To ensure that our migratory population of turtles are able to continue using the island as a breeding ground for generations to come, we need guardians to stop the poaching activities on Lang Tengah. Our operation can only function if we have a dedicated team of individuals willing to partake in our conservation practices, including our new marine research projects.
Volunteers are an essential part of our operation—in fact, we can’t do without them. By engaging in activities such as night time beach patrols, egg collection, and nest monitoring … volunteers enable us to help save the turtles and collate our scientific data throughout the season.
This is the main reason for joining our project. However, watching a turtle lay her eggs or hatchlings scampering down to the water’s edge—sights rarely seen by most, are priceless experiences and a real privilege to witness.
In the 2019 season, we undertook pioneering surveys of the reefs fringing the island—analysing the diversity and populations of corals, fish, and invertebrates that inhabit these waters. Although our operations were slightly disrupted due to the pandemic in 2020, we slowly resumed in-water conservation work in 2021.
Those looking to volunteer should be relatively fit, able to swim, and acquainted with the rigours of outdoor living. If you’re up for the adventure—get in touch!
The volunteer programme runs from April until early October, each year.
Note: Local volunteers include Malaysians & expats residing in Malaysia
International volunteers—GBP 280.00
Local volunteers—MYR 800.00
International volunteers—GBP 480.00
Local volunteers—MYR 1,400.00
International volunteers—GBP 720.00
Local volunteers—MYR 2,600.00
International volunteers—add GBP 360.00 for each additional 2 weeks
Local volunteers—add MYR 1,300.00 for each additional 2 weeks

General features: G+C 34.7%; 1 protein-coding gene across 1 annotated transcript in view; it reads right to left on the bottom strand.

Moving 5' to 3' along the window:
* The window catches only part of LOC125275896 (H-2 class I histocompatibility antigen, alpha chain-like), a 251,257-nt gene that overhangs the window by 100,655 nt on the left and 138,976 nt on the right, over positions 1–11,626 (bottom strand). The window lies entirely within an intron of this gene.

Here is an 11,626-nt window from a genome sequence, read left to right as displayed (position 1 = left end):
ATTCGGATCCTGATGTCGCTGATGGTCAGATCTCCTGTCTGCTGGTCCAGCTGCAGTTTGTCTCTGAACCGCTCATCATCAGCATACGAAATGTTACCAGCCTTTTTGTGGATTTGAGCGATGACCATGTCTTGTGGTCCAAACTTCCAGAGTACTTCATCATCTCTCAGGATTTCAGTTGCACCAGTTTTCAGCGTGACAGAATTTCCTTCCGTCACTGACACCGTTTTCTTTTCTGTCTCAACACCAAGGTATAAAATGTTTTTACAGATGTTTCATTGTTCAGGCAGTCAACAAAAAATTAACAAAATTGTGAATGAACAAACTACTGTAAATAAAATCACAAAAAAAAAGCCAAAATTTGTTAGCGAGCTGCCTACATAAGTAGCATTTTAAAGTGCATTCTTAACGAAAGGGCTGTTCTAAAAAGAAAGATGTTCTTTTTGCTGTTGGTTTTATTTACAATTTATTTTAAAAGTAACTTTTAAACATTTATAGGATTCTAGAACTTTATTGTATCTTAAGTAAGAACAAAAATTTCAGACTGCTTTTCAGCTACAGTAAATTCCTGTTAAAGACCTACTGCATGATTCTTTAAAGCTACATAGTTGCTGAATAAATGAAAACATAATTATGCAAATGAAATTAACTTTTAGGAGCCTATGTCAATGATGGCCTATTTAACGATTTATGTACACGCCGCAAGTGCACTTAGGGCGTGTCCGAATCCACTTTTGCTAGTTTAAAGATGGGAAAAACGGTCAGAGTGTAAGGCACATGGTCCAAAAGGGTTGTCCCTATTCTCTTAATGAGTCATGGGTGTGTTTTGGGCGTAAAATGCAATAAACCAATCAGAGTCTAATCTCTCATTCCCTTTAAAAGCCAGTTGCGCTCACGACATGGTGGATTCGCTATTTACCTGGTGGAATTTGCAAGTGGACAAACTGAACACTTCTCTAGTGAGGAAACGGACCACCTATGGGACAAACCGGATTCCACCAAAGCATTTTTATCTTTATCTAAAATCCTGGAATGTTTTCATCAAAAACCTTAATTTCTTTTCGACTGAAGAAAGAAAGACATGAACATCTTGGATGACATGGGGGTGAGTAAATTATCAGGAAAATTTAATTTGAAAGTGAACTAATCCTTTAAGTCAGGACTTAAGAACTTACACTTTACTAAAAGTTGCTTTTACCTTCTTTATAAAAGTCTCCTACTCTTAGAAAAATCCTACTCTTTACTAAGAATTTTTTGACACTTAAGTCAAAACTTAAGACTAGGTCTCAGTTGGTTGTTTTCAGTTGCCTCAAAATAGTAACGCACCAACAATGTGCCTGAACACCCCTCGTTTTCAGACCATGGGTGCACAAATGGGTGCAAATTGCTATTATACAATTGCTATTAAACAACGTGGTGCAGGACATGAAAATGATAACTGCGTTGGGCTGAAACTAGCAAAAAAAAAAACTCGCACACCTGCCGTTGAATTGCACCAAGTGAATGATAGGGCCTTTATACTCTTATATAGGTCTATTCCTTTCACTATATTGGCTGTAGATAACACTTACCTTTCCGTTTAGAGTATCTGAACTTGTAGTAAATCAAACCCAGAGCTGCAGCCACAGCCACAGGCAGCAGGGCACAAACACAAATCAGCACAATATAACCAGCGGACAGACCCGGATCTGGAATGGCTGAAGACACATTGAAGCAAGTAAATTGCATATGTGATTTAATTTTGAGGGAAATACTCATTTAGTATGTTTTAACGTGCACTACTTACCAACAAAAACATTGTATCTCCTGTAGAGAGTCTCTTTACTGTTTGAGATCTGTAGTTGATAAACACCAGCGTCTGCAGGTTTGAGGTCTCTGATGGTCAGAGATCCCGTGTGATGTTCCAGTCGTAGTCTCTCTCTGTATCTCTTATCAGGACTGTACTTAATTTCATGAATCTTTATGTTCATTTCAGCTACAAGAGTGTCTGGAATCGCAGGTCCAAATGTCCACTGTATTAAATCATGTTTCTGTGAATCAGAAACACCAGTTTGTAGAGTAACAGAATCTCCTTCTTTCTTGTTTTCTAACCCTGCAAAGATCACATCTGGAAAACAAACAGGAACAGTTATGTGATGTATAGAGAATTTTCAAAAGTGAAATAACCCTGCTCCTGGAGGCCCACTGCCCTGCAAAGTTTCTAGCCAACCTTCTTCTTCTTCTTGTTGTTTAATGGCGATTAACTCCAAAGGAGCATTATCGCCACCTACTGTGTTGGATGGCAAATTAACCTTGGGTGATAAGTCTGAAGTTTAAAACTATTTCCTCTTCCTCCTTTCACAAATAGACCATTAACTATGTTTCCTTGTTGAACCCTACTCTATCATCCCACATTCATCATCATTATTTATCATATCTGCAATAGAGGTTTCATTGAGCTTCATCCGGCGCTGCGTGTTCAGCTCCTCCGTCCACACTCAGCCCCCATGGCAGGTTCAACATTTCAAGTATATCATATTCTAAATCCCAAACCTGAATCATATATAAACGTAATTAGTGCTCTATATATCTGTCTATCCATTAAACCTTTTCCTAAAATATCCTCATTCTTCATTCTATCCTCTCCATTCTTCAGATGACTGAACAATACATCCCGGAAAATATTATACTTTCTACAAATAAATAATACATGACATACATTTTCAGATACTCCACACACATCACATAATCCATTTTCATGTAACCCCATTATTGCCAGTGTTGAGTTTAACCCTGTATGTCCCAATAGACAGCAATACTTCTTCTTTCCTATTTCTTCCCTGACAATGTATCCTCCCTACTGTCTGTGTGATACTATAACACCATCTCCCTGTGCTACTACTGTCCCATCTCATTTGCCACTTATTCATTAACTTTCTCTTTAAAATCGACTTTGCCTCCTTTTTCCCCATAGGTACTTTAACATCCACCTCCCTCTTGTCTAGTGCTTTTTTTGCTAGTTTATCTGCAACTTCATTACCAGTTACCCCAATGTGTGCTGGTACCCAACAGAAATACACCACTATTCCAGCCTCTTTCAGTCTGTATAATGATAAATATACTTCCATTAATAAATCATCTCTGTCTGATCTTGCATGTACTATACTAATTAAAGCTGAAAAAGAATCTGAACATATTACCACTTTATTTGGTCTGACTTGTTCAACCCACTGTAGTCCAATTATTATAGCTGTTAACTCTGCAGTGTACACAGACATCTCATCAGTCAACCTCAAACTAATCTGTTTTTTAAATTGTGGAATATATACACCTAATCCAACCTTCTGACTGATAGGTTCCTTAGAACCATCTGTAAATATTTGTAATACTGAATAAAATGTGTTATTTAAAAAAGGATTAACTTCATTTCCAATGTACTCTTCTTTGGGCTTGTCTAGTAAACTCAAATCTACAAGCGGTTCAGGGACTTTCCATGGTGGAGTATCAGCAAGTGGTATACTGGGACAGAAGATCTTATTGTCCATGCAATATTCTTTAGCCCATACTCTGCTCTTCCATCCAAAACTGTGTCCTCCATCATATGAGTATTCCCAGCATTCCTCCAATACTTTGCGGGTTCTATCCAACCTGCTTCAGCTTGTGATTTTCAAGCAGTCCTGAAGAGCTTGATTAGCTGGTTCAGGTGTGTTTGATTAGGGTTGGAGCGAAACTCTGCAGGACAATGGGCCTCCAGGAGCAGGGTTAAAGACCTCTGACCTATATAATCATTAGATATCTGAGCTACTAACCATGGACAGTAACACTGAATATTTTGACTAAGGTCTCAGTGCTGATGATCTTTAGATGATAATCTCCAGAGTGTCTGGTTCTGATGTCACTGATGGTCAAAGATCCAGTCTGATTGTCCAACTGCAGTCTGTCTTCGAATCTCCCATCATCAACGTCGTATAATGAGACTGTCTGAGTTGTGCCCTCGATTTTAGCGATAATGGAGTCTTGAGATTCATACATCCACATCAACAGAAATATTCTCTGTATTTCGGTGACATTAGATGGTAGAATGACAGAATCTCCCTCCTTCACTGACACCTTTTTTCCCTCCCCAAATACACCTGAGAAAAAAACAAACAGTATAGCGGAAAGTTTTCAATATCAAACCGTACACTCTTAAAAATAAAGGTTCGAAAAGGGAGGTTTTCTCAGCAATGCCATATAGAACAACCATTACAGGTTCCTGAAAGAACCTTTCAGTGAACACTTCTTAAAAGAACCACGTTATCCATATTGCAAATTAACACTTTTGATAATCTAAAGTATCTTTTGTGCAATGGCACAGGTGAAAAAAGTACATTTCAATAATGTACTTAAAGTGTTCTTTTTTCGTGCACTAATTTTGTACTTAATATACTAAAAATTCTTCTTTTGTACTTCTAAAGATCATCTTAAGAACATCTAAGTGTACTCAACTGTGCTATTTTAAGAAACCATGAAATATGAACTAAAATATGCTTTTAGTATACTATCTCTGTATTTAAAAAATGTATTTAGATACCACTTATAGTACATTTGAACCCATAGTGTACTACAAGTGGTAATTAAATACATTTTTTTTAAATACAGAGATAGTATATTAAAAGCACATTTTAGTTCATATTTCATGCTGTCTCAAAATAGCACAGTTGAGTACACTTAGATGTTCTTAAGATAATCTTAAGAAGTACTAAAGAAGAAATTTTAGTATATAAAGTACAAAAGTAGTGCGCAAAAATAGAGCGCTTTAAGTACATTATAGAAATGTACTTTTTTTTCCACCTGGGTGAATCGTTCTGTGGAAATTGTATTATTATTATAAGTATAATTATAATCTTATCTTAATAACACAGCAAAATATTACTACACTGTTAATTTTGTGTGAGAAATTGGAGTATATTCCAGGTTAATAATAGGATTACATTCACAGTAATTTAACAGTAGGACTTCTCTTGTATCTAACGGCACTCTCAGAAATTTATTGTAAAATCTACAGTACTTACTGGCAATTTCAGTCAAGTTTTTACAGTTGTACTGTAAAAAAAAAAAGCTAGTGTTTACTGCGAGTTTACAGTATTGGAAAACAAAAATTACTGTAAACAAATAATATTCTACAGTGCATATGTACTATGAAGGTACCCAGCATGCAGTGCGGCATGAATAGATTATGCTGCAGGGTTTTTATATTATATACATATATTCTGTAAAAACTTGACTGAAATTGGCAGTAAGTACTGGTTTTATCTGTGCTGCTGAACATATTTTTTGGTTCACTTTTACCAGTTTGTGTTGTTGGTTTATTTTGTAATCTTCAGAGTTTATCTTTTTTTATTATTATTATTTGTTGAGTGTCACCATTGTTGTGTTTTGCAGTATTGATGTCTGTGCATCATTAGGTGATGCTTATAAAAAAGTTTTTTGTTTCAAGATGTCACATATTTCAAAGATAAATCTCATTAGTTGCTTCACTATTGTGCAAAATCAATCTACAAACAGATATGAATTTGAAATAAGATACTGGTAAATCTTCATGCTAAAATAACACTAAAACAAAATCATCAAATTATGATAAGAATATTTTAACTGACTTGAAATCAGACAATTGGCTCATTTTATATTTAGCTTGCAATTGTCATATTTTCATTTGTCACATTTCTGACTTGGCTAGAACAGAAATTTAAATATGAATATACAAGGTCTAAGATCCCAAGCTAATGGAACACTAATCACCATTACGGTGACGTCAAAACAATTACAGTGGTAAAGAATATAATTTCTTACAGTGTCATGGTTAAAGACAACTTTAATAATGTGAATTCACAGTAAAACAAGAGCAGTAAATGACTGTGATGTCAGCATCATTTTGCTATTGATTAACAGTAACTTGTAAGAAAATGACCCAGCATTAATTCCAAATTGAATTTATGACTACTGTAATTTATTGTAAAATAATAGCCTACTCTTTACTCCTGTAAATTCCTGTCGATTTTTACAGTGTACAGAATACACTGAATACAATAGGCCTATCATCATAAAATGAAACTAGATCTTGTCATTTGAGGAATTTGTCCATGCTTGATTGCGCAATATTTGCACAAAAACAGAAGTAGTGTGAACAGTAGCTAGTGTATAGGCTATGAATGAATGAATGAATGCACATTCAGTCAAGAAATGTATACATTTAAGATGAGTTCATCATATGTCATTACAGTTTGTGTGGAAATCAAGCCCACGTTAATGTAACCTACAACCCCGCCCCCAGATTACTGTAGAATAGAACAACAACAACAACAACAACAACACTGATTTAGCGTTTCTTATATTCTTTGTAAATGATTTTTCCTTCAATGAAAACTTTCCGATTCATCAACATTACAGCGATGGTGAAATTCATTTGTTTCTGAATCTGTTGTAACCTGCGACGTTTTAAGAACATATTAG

Volunteers are given a rotating schedule, to ensure everyone gets the full LTTW experience! Typically, after breakfast, we conduct nest inspections to make sure that the eggs are developing well and haven’t succumbed to predator attacks. Depending on which research phase you are joining, you will also be split into groups to undertake the affiliated surveys. Lunch is then followed by free time (or surveys, if they were missed in the morning), which can range from jungle trekking to secluded snorkelling spots around the island, but volunteers are equally free to laze on Turtle Bay and enjoy the serenity. The main aspect of the volunteer’s responsibilities is to assist in nightly patrols along the beaches in search of nesting mothers. This is divided into shifts between the hours of 8pm to 7am.
Stripped-back and open-air, the camp lies slightly recessed behind the secluded beach on Turtle Bay. Think rustic, jungle living; bucket-showers, camp fires, and the lullabies of crickets, frogs, and waves.
You run the camp, making sure there’s enough water to drink and food to eat, still leaving yourselves time in which to relax and explore the island. Powered by the sun and the forest, our environmental impact is kept to a minimum. So when preparing for your trip, think biodegradable—for everything you are going to use.
Meals are simple but tasty—and, with the constant arrival of new faces, the menu is forever changing.